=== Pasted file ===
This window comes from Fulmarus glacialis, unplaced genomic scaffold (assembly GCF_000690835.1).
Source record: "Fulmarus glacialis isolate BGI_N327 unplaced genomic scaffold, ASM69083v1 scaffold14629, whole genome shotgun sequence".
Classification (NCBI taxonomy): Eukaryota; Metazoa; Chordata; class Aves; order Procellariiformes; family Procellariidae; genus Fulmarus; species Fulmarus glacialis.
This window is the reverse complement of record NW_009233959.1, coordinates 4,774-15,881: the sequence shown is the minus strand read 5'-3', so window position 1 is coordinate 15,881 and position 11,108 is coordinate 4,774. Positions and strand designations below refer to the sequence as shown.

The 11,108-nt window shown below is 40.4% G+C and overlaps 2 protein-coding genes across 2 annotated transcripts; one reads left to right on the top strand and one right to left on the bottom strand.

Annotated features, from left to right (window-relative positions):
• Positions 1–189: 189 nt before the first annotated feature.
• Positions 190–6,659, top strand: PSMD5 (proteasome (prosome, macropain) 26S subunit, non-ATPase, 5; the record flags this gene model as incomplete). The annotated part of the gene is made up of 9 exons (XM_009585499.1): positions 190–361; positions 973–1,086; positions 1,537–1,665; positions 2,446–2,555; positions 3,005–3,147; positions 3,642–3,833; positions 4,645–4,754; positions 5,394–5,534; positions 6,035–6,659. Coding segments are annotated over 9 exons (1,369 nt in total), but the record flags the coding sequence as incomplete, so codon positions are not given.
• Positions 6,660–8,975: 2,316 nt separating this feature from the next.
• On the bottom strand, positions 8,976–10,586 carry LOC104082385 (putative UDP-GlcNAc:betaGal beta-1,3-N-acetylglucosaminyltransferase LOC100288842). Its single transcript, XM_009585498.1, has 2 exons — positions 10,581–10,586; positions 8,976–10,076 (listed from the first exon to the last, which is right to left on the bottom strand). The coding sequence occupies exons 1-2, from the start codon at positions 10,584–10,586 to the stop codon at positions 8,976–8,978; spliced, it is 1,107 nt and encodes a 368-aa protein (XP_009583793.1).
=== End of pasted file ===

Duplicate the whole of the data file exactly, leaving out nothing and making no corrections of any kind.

This window comes from Fulmarus glacialis, unplaced genomic scaffold (assembly GCF_000690835.1).
Source record: "Fulmarus glacialis isolate BGI_N327 unplaced genomic scaffold, ASM69083v1 scaffold14629, whole genome shotgun sequence".
Classification (NCBI taxonomy): Eukaryota; Metazoa; Chordata; class Aves; order Procellariiformes; family Procellariidae; genus Fulmarus; species Fulmarus glacialis.
This window is the reverse complement of record NW_009233959.1, coordinates 4,774-15,881: the sequence shown is the minus strand read 5'-3', so window position 1 is coordinate 15,881 and position 11,108 is coordinate 4,774. Positions and strand designations below refer to the sequence as shown.

The 11,108-nt window shown below is 40.4% G+C and overlaps 2 protein-coding genes across 2 annotated transcripts; one reads left to right on the top strand and one right to left on the bottom strand.

Annotated features, from left to right (window-relative positions):
• Positions 1–189: 189 nt before the first annotated feature.
• Positions 190–6,659, top strand: PSMD5 (proteasome (prosome, macropain) 26S subunit, non-ATPase, 5; the record flags this gene model as incomplete). The annotated part of the gene is made up of 9 exons (XM_009585499.1): positions 190–361; positions 973–1,086; positions 1,537–1,665; positions 2,446–2,555; positions 3,005–3,147; positions 3,642–3,833; positions 4,645–4,754; positions 5,394–5,534; positions 6,035–6,659. Coding segments are annotated over 9 exons (1,369 nt in total), but the record flags the coding sequence as incomplete, so codon positions are not given.
• Positions 6,660–8,975: 2,316 nt separating this feature from the next.
• On the bottom strand, positions 8,976–10,586 carry LOC104082385 (putative UDP-GlcNAc:betaGal beta-1,3-N-acetylglucosaminyltransferase LOC100288842). Its single transcript, XM_009585498.1, has 2 exons — positions 10,581–10,586; positions 8,976–10,076 (listed from the first exon to the last, which is right to left on the bottom strand). The coding sequence occupies exons 1-2, from the start codon at positions 10,584–10,586 to the stop codon at positions 8,976–8,978; spliced, it is 1,107 nt and encodes a 368-aa protein (XP_009583793.1).